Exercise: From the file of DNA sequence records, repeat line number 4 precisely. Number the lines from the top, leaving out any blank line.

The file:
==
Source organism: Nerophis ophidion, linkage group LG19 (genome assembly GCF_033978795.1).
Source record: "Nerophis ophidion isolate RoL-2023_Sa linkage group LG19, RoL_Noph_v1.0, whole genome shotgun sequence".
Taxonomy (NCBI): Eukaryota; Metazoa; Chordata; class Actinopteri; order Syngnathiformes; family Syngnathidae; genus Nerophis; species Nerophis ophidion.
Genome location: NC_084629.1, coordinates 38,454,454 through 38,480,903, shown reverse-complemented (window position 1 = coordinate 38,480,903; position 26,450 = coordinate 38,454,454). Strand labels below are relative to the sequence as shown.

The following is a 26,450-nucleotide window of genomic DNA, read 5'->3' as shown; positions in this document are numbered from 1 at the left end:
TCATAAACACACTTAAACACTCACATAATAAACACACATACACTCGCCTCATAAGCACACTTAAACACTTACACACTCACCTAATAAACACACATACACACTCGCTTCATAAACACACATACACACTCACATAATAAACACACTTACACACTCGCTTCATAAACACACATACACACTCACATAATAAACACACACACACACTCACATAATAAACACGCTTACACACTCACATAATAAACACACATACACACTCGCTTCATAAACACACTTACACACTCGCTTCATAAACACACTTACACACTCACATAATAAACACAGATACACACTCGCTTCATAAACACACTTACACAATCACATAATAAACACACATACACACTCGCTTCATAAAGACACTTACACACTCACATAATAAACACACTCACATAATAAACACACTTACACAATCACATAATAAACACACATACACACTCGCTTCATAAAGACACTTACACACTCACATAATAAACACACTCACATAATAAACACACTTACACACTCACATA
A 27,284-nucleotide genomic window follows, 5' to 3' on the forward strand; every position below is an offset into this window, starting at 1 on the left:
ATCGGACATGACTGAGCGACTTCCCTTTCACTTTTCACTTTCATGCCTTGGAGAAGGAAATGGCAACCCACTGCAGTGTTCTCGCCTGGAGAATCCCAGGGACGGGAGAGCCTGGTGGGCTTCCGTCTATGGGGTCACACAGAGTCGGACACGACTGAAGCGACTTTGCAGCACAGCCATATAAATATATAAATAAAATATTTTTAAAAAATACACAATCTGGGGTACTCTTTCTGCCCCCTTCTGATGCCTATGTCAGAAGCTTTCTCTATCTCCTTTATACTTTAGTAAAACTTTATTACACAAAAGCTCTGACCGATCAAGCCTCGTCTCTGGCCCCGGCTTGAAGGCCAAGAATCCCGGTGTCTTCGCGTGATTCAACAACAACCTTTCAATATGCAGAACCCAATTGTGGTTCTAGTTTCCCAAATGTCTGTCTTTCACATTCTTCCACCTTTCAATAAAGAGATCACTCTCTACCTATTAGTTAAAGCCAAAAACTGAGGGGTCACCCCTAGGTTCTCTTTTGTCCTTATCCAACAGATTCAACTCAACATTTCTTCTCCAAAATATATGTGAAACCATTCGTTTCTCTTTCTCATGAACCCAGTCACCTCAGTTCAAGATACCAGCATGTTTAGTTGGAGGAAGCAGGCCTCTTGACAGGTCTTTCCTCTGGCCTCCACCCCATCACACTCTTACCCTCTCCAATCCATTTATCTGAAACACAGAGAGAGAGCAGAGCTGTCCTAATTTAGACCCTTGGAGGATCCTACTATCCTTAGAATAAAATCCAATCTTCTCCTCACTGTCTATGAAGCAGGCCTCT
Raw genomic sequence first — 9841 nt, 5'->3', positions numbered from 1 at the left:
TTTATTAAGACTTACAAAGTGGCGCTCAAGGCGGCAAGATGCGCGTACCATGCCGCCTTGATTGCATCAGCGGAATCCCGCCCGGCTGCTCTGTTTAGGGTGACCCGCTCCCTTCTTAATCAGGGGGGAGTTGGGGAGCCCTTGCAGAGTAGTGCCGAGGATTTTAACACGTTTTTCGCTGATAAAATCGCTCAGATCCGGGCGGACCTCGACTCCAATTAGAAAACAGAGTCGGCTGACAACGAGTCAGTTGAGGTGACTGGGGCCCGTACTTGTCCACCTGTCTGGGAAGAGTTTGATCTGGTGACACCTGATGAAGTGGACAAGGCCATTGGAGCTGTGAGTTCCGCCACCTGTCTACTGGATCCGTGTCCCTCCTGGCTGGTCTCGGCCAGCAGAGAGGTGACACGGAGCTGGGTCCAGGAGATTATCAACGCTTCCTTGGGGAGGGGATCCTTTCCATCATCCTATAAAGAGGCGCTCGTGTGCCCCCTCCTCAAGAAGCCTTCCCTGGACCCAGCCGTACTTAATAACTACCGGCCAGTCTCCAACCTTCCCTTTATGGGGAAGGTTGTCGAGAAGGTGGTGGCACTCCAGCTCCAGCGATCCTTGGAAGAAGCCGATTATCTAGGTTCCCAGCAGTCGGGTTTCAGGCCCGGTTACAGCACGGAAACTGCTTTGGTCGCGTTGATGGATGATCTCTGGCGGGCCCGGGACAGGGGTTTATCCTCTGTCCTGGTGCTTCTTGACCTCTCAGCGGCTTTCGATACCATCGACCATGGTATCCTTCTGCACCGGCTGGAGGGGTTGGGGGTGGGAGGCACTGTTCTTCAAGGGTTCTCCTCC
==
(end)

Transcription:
Genome location: NC_084629.1, coordinates 38,454,454 through 38,480,903, shown reverse-complemented (window position 1 = coordinate 38,480,903; position 26,450 = coordinate 38,454,454). Strand labels below are relative to the sequence as shown.